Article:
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Am J Physiol Gastrointest Liver Physiol. 2008 Mar;294(3):G627-34. Epub 2007 Dec 20.

Active and inactive pools of nNOS in the nerve terminals in mouse gut: implications for nitrergic neurotransmission.

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Center for Swallowing and Motility Disorders, Veterans Affairs Boston Healthcare System and Harvard Medical School, Boston, Massachusetts, USA.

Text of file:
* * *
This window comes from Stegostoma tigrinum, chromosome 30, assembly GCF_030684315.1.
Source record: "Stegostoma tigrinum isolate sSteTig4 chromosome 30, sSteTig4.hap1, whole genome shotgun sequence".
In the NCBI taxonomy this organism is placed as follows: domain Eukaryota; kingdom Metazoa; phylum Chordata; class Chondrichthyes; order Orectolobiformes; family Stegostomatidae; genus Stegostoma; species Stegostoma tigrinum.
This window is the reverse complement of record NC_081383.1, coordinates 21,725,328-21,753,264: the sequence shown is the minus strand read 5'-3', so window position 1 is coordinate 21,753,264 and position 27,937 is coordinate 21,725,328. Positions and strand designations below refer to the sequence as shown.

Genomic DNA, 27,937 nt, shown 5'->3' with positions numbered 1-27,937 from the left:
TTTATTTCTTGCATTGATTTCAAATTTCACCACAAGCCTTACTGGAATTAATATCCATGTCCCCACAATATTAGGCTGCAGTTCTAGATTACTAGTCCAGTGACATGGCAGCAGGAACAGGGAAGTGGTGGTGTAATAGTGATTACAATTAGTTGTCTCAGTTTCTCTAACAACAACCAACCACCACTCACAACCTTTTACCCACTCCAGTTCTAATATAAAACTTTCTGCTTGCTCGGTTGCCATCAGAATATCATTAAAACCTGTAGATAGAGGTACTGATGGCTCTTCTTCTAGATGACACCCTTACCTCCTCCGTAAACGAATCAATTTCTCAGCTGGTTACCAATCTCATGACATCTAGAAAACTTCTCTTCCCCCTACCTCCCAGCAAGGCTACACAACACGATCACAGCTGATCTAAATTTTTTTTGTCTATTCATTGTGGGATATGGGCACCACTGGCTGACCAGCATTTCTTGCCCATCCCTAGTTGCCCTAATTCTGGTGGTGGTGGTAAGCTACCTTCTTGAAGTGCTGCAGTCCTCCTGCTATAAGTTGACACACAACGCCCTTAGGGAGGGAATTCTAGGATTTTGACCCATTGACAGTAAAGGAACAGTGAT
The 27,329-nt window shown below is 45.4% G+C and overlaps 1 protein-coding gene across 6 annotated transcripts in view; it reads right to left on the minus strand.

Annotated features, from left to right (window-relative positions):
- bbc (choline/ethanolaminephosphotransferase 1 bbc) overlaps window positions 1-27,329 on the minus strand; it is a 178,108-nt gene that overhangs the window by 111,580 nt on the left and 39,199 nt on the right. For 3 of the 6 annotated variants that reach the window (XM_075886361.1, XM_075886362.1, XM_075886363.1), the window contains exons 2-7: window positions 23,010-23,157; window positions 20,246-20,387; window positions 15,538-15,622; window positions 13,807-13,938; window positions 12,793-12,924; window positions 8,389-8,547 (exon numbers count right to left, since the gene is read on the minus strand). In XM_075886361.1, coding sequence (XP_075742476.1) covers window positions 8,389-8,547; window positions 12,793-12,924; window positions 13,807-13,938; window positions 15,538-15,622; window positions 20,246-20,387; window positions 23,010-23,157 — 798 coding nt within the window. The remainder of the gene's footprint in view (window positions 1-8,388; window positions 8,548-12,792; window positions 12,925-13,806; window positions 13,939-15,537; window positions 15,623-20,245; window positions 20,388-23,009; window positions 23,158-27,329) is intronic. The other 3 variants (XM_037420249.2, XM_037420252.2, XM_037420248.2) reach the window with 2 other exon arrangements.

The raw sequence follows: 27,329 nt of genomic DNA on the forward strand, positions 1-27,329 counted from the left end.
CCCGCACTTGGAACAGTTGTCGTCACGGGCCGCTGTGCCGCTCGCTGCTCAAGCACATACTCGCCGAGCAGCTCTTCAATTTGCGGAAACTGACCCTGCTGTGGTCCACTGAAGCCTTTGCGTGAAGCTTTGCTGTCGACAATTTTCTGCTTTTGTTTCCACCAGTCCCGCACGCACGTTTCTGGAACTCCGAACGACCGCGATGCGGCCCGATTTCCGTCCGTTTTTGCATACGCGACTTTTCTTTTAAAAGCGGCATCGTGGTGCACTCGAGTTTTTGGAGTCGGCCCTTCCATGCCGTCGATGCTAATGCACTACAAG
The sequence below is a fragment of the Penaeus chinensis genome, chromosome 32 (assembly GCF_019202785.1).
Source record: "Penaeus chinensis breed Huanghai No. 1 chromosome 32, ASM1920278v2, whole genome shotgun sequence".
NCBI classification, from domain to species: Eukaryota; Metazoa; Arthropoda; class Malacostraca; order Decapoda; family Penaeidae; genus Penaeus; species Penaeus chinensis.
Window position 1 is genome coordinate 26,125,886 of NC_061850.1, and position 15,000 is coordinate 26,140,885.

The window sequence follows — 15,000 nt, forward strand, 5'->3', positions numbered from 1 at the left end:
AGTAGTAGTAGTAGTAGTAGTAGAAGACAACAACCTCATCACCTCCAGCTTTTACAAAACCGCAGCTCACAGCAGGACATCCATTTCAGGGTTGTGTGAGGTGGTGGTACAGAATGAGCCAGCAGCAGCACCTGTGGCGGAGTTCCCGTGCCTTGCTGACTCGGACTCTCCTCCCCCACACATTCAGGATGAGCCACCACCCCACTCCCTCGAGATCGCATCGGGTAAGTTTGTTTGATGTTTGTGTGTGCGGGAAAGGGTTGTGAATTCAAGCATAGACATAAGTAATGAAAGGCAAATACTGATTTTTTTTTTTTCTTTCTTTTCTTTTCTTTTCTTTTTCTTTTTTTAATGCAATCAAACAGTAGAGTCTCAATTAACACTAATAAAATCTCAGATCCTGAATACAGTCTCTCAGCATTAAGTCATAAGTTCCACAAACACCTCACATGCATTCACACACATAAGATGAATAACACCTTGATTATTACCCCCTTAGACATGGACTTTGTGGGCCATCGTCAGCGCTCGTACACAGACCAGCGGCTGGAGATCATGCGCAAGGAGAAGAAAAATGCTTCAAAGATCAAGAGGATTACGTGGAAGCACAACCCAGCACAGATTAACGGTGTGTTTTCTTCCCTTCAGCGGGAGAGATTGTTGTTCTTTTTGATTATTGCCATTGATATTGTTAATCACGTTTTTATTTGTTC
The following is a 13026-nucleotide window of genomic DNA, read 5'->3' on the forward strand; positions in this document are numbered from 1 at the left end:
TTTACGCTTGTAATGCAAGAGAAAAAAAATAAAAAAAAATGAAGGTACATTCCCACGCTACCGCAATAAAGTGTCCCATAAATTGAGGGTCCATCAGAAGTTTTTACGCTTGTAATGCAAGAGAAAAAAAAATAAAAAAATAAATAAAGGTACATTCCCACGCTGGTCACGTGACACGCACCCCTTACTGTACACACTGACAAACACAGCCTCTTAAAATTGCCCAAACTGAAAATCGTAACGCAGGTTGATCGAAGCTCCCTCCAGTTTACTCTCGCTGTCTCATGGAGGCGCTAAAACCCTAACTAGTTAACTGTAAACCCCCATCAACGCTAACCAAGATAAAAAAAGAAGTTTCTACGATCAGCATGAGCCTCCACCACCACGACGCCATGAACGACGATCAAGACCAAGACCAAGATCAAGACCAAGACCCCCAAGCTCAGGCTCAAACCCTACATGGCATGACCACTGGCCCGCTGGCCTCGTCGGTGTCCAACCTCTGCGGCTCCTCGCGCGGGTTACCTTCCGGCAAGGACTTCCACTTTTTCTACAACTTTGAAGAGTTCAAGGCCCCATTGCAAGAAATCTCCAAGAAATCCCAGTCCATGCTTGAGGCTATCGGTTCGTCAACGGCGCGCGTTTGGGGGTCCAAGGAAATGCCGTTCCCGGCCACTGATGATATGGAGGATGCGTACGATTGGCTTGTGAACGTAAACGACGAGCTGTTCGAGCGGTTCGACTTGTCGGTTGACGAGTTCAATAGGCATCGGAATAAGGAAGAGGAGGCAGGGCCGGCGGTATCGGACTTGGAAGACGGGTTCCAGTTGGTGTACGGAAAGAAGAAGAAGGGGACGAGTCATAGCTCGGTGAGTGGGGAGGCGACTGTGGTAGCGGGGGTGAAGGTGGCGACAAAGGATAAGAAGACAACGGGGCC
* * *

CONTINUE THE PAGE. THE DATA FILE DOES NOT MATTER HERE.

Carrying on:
Nitric oxide (NO) is responsible for nitrergic neurotransmission in the gut, and its release is dependent on its de novo synthesis by neuronal nitric oxide synthase (nNOS). The magnitude of NO synthesis and release during neurotransmission may be related to the fraction of catalytically active nNOS out of a larger pool of inactive nNOS in the nerve terminals. The purpose of the present study was to identify catalytically active and inactive pools of nNOS in the varicosities from mouse gut. Enteric varicosities were confirmed as nitrergic by colocalization of nNOS with the nerve varicosity marker synaptophysin. Low-temperature SDS-PAGE of these varicosity extracts showed 320-, 250-, and 155-kDa bands when blotted with anti-nNOS(1422-1433) and 320- and 155-kDa bands when blotted with anti-nNOS(1-20) antibodies, respectively. The 320- and 155-kDa bands represent dimers and monomers of nNOSalpha; the 250- and 135-kDa bands represent dimers and monomers of nNOSbeta. Immunoprecipitation with calmodulin (CaM) showed that a portion of nNOSalpha dimer was bound with CaM. On the other hand, a portion of nNOSalpha dimer, nNOSbeta dimer, and all monomers lacked CaM binding. The CaM-lacking nNOS fractions reacted with anti-serine 847-phospho-nNOS. In vitro assays of NO production revealed that only the CaM-bound dimeric nNOSalpha was catalytically active; all other forms were inactive. We suggest that the amount of catalytically active nNOSalpha dimers may be regulated by serine 847 phosphorylation and equilibrium between dimers and monomers of nNOSalpha.

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